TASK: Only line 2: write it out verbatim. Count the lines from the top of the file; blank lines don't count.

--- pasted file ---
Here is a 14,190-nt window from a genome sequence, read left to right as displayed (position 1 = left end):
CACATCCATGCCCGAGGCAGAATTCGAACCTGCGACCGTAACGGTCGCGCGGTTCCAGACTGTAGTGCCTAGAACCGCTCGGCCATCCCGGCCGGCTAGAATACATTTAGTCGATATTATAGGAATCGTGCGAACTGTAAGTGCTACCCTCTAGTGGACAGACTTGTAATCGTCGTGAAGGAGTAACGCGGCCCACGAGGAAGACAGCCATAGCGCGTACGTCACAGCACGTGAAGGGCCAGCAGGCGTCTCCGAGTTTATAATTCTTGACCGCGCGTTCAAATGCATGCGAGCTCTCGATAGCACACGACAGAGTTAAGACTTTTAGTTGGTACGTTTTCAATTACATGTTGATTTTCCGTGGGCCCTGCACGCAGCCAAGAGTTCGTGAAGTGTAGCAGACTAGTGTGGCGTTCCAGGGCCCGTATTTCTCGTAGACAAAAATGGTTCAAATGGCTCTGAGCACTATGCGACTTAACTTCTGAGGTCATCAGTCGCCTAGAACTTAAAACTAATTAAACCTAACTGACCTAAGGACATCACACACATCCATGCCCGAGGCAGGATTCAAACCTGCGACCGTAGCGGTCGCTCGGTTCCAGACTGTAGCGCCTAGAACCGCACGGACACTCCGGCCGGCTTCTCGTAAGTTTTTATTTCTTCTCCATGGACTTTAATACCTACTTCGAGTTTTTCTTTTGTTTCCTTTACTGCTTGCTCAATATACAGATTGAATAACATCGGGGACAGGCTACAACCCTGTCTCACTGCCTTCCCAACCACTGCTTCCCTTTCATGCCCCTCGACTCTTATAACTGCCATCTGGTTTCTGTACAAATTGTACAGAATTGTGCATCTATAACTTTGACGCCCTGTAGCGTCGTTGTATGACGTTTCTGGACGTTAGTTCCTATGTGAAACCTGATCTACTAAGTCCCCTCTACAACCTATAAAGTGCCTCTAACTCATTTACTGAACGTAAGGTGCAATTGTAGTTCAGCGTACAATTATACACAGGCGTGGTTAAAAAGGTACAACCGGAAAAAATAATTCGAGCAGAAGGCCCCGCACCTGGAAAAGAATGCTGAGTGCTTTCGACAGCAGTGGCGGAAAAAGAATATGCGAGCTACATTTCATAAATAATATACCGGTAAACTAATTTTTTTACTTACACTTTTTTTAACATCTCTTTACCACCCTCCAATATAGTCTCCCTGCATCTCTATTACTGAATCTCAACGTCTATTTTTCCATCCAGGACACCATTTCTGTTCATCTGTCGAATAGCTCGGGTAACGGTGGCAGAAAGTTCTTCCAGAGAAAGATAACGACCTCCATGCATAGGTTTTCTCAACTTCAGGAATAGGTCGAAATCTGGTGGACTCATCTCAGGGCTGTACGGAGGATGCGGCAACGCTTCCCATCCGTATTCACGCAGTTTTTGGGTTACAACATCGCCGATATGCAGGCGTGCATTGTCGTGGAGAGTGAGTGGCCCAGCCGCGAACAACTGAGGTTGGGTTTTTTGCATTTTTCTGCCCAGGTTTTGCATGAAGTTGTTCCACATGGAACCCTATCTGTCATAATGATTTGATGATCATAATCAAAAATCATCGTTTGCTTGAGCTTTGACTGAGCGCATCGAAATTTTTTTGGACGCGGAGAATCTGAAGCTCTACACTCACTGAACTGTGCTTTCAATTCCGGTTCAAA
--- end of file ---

CACATCCATGCCCGAGGCAGAATTCGAACCTGCGACCGTAACGGTCGCGCGGTTCCAGACTGTAGTGCCTAGAACCGCTCGGCCATCCCGGCCGGCTAGAATACATTTAGTCGATATTATAGGAATCGTGCGAACTGTAAGTGCTACCCTCTAGTGGACAGACTTGTAATCGTCGTGAAGGAGTAACGCGGCCCACGAGGAAGACAGCCATAGCGCGTACGTCACAGCACGTGAAGGGCCAGCAGGCGTCTCCGAGTTTATAATTCTTGACCGCGCGTTCAAATGCATGCGAGCTCTCGATAGCACACGACAGAGTTAAGACTTTTAGTTGGTACGTTTTCAATTACATGTTGATTTTCCGTGGGCCCTGCACGCAGCCAAGAGTTCGTGAAGTGTAGCAGACTAGTGTGGCGTTCCAGGGCCCGTATTTCTCGTAGACAAAAATGGTTCAAATGGCTCTGAGCACTATGCGACTTAACTTCTGAGGTCATCAGTCGCCTAGAACTTAAAACTAATTAAACCTAACTGACCTAAGGACATCACACACATCCATGCCCGAGGCAGGATTCAAACCTGCGACCGTAGCGGTCGCTCGGTTCCAGACTGTAGCGCCTAGAACCGCACGGACACTCCGGCCGGCTTCTCGTAAGTTTTTATTTCTTCTCCATGGACTTTAATACCTACTTCGAGTTTTTCTTTTGTTTCCTTTACTGCTTGCTCAATATACAGATTGAATAACATCGGGGACAGGCTACAACCCTGTCTCACTGCCTTCCCAACCACTGCTTCCCTTTCATGCCCCTCGACTCTTATAACTGCCATCTGGTTTCTGTACAAATTGTACAGAATTGTGCATCTATAACTTTGACGCCCTGTAGCGTCGTTGTATGACGTTTCTGGACGTTAGTTCCTATGTGAAACCTGATCTACTAAGTCCCCTCTACAACCTATAAAGTGCCTCTAACTCATTTACTGAACGTAAGGTGCAATTGTAGTTCAGCGTACAATTATACACAGGCGTGGTTAAAAAGGTACAACCGGAAAAAATAATTCGAGCAGAAGGCCCCGCACCTGGAAAAGAATGCTGAGTGCTTTCGACAGCAGTGGCGGAAAAAGAATATGCGAGCTACATTTCATAAATAATATACCGGTAAACTAATTTTTTTACTTACACTTTTTTTAACATCTCTTTACCACCCTCCAATATAGTCTCCCTGCATCTCTATTACTGAATCTCAACGTCTATTTTTCCATCCAGGACACCATTTCTGTTCATCTGTCGAATAGCTCGGGTAACGGTGGCAGAAAGTTCTTCCAGAGAAAGATAACGACCTCCATGCATAGGTTTTCTCAACTTCAGGAATAGGTCGAAATCTGGTGGACTCATCTCAGGGCTGTACGGAGGATGCGGCAACGCTTCCCATCCGTATTCACGCAGTTTTTGGGTTACAACATCGCCGATATGCAGGCGTGCATTGTCGTGGAGAGTGAGTGGCCCAGCCGCGAACAACTGAGGTTGGGTTTTTTGCATTTTTCTGCCCAGGTTTTGCATGAAGTTGTTCCACATGGAACCCTATCTGTCATAATGATTTGATGATCATAATCAAAAATCATCGTTTGCTTGAGCTTTGACTGAGCGCATCGAAATTTTTTTGGACGCGGAGAATCTGAAGCTCTACACTCACTGAACTGTGCTTTCAATTCCGGTTCAAA